--> Abstract: Geomorphic Responses of Slope Channel Systems to Growing Thrusts and Folds, Deepwater Niger Delta, by Jolly, Byami A.; Lonergan, Lidia; Whittaker, Alexander C.; #90163 (2013)

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Geomorphic Responses of Slope Channel Systems to Growing Thrusts and Folds, Deepwater Niger Delta

Jolly, Byami A.; Lonergan, Lidia; Whittaker, Alexander C.

Gravity-driven seaward-verging thrusts, landward-verging back-thrusts and associated folds often characterize the slope and deepwater settings of passive margins. These structures, found in the toe-thrust region of the system, exert a significant control on sediment gravity flows because they create and determine the location and configuration of sediment depocentres and transport systems. However, to fully understand the interaction between sediment gravity flows and seabed topography we need to evaluate and quantify the geomorphic response of sub-marine channels to deformation in areas such as the deepwater Niger Delta, where the degree of tectonic shortening can be well constrained. We first mapped folds and thrusts from 3-D seismic data, and used these data to quantify the history of fold growth. We then used the seabed bathymetry and the depth-to-base of channels to build 50 m resolution Digital Elevation Models (DEM) in Arc-GIS. From the DEMs, we extracted channel long-profiles across growing structures for both the modern channels and the associated channel containers identified from the seismic data. We measured channel geometry at regular intervals along the channel length to evaluate system response to tectonic perturbation. Results show that the growth rate of structures having seabed relief is between 0.2 mm/yr to 0.25 mm/yr. Modern seabed channels have profiles that are generally linear and respond to actively growing structures with small to moderate increases in gradient (at most 0.5°) and increasing the depth of channel incision (up to 50%), but in most cases show no significant change in channel width. This suggests the width to depth ratio of submarine channels to be much less sensitive to local variations in channel gradient than their sub-aerial counterparts. However, the basal profiles of the entire channel container are generally convex-up with up to 1.5-2° gradient changes over zones of active structural uplift with a corresponding narrowing in the width of the channel container and substantial erosion of underlying fold crests. Previously published data from buried deepwater channels has suggested that channels both incise more and decrease their width in response to an increase in gradient. Our work shows that this is only true for a long-lived channel complex and not necessarily for one individual seabed channel.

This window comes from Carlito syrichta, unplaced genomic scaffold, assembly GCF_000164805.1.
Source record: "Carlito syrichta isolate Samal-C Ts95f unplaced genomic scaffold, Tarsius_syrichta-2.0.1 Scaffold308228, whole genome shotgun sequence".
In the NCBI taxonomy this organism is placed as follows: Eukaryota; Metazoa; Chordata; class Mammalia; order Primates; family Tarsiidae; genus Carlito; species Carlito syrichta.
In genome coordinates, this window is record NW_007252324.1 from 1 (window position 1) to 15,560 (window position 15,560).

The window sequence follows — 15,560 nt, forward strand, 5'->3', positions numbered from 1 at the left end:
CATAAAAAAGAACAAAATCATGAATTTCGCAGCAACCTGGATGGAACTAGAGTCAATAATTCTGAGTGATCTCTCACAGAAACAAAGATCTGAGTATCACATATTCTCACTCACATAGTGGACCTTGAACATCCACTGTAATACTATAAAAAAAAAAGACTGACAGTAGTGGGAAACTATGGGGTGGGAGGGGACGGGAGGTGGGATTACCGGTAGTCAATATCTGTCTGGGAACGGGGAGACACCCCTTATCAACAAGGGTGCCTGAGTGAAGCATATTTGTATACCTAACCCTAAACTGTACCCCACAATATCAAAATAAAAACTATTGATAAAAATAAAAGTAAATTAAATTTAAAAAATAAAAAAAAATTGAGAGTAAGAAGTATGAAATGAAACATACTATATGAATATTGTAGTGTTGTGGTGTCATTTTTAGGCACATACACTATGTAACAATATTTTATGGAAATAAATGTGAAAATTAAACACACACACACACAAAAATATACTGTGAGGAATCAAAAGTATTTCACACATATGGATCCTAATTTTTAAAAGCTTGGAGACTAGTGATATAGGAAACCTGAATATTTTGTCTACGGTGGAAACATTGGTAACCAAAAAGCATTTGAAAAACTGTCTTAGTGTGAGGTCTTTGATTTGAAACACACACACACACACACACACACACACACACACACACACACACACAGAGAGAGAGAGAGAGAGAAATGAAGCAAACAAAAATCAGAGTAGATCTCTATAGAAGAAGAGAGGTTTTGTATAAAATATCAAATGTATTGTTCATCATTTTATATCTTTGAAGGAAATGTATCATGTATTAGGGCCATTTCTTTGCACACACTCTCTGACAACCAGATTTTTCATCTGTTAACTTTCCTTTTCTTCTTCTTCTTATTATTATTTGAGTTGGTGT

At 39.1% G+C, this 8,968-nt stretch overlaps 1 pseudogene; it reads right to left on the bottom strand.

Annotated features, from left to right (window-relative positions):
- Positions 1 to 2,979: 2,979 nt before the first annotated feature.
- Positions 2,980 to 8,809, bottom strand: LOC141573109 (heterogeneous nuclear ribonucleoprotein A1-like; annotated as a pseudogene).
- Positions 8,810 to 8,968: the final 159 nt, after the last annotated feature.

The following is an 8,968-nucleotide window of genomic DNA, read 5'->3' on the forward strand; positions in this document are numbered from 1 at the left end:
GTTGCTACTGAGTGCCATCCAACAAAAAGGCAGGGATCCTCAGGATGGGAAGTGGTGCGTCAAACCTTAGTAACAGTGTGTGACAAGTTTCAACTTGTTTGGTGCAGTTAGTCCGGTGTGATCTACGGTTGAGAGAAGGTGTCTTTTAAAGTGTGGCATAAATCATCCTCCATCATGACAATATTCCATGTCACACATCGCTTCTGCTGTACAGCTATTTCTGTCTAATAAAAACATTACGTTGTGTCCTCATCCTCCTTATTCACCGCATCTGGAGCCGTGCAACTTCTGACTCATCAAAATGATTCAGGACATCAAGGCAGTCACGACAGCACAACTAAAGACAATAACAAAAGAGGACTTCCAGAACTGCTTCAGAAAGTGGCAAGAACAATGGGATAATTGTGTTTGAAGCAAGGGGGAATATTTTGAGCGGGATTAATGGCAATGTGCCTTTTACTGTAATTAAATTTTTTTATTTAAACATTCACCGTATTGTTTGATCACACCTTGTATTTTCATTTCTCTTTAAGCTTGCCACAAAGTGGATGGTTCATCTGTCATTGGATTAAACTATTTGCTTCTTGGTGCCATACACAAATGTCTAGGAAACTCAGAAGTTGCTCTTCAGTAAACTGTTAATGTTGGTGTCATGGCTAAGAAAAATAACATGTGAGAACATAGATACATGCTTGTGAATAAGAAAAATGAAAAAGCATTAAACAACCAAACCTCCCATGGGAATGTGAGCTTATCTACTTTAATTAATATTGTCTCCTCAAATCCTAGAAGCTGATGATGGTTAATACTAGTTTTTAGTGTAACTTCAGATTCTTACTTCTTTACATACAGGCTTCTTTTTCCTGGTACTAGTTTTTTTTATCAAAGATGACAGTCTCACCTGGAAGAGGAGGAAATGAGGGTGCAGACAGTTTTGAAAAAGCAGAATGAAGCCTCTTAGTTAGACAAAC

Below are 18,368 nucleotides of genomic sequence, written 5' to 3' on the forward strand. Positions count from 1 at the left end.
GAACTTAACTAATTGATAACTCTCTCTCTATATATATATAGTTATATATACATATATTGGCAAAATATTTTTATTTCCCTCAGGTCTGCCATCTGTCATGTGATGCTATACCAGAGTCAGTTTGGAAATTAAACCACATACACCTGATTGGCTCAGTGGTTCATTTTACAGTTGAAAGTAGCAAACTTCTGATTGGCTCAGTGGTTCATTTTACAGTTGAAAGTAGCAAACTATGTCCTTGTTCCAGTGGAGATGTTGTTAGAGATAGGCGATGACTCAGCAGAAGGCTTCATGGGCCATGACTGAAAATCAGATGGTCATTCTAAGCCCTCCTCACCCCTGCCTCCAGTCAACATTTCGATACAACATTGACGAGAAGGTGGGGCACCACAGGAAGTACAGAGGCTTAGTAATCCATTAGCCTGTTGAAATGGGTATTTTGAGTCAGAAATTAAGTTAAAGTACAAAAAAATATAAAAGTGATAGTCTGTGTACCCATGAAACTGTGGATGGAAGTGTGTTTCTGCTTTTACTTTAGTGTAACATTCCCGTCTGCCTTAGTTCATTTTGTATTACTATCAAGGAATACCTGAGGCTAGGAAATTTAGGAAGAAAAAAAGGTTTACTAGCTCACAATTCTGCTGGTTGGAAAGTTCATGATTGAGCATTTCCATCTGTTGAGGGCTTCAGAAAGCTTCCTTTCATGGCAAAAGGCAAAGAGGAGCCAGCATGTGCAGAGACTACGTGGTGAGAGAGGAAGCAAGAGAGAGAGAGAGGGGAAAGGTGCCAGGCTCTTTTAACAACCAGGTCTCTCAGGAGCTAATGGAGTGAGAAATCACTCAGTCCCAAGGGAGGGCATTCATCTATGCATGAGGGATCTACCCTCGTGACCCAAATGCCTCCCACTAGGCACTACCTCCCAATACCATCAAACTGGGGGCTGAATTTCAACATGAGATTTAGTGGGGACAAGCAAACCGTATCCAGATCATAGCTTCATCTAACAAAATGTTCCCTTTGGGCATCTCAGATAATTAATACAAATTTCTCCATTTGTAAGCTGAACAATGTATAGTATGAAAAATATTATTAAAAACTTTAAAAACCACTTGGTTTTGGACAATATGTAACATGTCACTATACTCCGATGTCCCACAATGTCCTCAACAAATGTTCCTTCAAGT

AAPG Search and Discovery Article #90163©2013AAPG 2013 Annual Convention and Exhibition, Pittsburgh, Pennsylvania, May 19-22, 2013